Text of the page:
• The fact that the decision in Adjudication 5 related to a different period of time was, on the particular facts of this case, of little weight.
  • The dispute in Adjudication 5 was the same or substantially the same as that in Adjudication 6. In Adjudication 5, the only significant dispute was which of the parties was contractually responsible for the cabling and ductwork issues. That self-same issue was also at the heart of Adjudication 6.
  • That made this a very unusual delay case. It is almost always the case that, in disputes of this kind, the arguments about delay range across different competing Relevant Events, the different alleged effects of those different Relevant Events, and consequences of different critical path analyses. However, here, in both adjudications, it was agreed that the cabling and ductwork issues were the only cause of the relevant delay and the period of delay was also agreed. The only substantive dispute was which party was contractually responsible for those issues, and therefore that delay. Mr Curtis decided that it was Global who were responsible and came to that conclusion on the basis of a huge volume of both factual and expert evidence.
  • Mr Curtis’ clear view as to Global’s contractual responsibility for the cabling and ductwork issues was binding on the parties and on any subsequent adjudicator. Any other result – that contractual responsibility lay with Sudlows, not Global – would be fundamentally inconsistent with the binding decision of Mr Curtis. If Global wanted to challenge his decision, they had every right to do so, but the challenge had to go to court or arbitration and not by way of another adjudication.
  • The substantive dispute between the parties in the present case was and remained the contractual responsibility for the cabling and ductwork issues. That did not change between Adjudication 5 and Adjudication 6. That issue was decided by Mr Curtis and could not be re-adjudicated.
  • As regards the fact that a different EOT was sought in Adjudication 6, in most cases, a claim for an EOT for period X will self-evidently be a different claim to a claim for an extension for period Y, in respect of which a second adjudicator will not be bound by a decision on the earlier claim. However, this case was different, and made such a distinction artificial. Here, although the period of the EOT claimed in Adjudication 6 was obviously different to that claimed in Adjudication 5, nothing else had changed and there were still no other competing Relevant Events. Importantly, during this second period, no further work was undertaken by Sudlows, just as no work had been done for much of the period that was the subject of Adjudication 5. During the period covered by the claim in Adjudication 6, Sudlows remained doing nothing, waiting for the relevant instructions from Global. There was no “new narrative” at all. Indeed, the only event of any relevance which occurred during this period was Adjudication 5 itself.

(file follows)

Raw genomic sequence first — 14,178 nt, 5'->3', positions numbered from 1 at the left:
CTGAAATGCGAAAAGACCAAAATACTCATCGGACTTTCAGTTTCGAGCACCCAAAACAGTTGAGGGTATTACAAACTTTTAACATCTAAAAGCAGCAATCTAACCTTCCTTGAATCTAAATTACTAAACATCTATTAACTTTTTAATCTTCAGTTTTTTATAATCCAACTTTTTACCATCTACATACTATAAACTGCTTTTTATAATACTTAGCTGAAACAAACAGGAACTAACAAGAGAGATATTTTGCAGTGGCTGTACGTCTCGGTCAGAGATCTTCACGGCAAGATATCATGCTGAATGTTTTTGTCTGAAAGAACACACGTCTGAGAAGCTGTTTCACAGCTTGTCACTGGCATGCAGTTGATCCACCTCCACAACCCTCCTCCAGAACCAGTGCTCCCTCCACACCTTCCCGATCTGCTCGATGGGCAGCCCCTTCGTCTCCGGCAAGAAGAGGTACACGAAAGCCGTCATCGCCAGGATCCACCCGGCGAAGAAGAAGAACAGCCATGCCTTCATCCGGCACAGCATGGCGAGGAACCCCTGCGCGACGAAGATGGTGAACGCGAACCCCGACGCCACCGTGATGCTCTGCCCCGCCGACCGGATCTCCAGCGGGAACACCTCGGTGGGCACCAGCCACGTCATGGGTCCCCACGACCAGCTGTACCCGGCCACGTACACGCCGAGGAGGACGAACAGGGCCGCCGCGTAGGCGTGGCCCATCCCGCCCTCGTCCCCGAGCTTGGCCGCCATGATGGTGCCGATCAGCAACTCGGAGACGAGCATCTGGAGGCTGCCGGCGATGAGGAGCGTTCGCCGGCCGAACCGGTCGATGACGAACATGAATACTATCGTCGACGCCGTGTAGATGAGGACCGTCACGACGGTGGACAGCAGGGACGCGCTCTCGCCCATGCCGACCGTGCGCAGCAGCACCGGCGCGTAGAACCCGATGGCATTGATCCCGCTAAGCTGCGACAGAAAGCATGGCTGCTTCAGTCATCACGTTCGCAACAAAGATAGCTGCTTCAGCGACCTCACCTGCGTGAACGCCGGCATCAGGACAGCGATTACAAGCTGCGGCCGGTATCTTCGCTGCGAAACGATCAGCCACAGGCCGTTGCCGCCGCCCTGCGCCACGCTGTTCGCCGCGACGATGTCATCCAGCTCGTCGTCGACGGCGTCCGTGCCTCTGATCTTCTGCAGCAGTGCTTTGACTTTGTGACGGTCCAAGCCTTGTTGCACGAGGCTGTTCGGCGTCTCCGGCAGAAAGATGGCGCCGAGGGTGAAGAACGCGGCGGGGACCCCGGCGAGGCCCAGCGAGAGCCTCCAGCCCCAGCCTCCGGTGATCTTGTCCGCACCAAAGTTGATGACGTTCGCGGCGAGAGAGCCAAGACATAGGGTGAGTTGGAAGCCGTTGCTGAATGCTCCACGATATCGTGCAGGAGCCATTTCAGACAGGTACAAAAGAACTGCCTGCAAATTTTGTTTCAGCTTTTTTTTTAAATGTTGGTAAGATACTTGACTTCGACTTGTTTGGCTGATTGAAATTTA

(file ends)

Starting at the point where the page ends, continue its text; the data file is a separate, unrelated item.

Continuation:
• Sudlows were quite right to say that the delay claim in Adjudication 6 was the logical extension of the decision in Adjudication 5. It was the remainder of the delay which had been triggered by the cabling and ductwork issues which Mr Curtis had decided were Global’s contractual responsibility. “A logical extension” of a successful first claim will rarely be an accurate description of a second claimed extension of time for a different period, because of the almost inevitable factual differences between the two claims. That is what the authorities show. But here it was an accurate description of the claim in Adjudication 6
  • It was only because of Sudlows’ decision to commence Adjudication 5 that the deadlock was broken at all. The cessation of the second period at Practical Completion, which itself had only been certified as the result of the decision in Adjudication 5, logically brought down the curtain on the claim which Mr Curtis had first considered and decided. Therefore, on these unusual facts, there was nothing in the point that the two extensions of time claimed were different and had been the subject of two different claims by Sudlows.

Accordingly, the Court of Appeal concluded that Adjudicator 6 was bound by the decision in Adjudication 5. The appeal was therefore allowed and Adjudicator 5’s decision in favour of Sudlows for £996,898.24 reinstated.

Although the result in this case turned on its own unusual facts, it is a useful judgment, as it sets out how an adjudicator (or an enforcing court) determines whether a dispute in a later adjudication is the same or substantially the same as the dispute in an earlier adjudication and also makes it clear that primarily the policing of a debate concerning such overlap is to be left to the adjudicators themselves and the court will be slow to intervene, unless something has gone clearly wrong in the later adjudication decision, which was not the case here.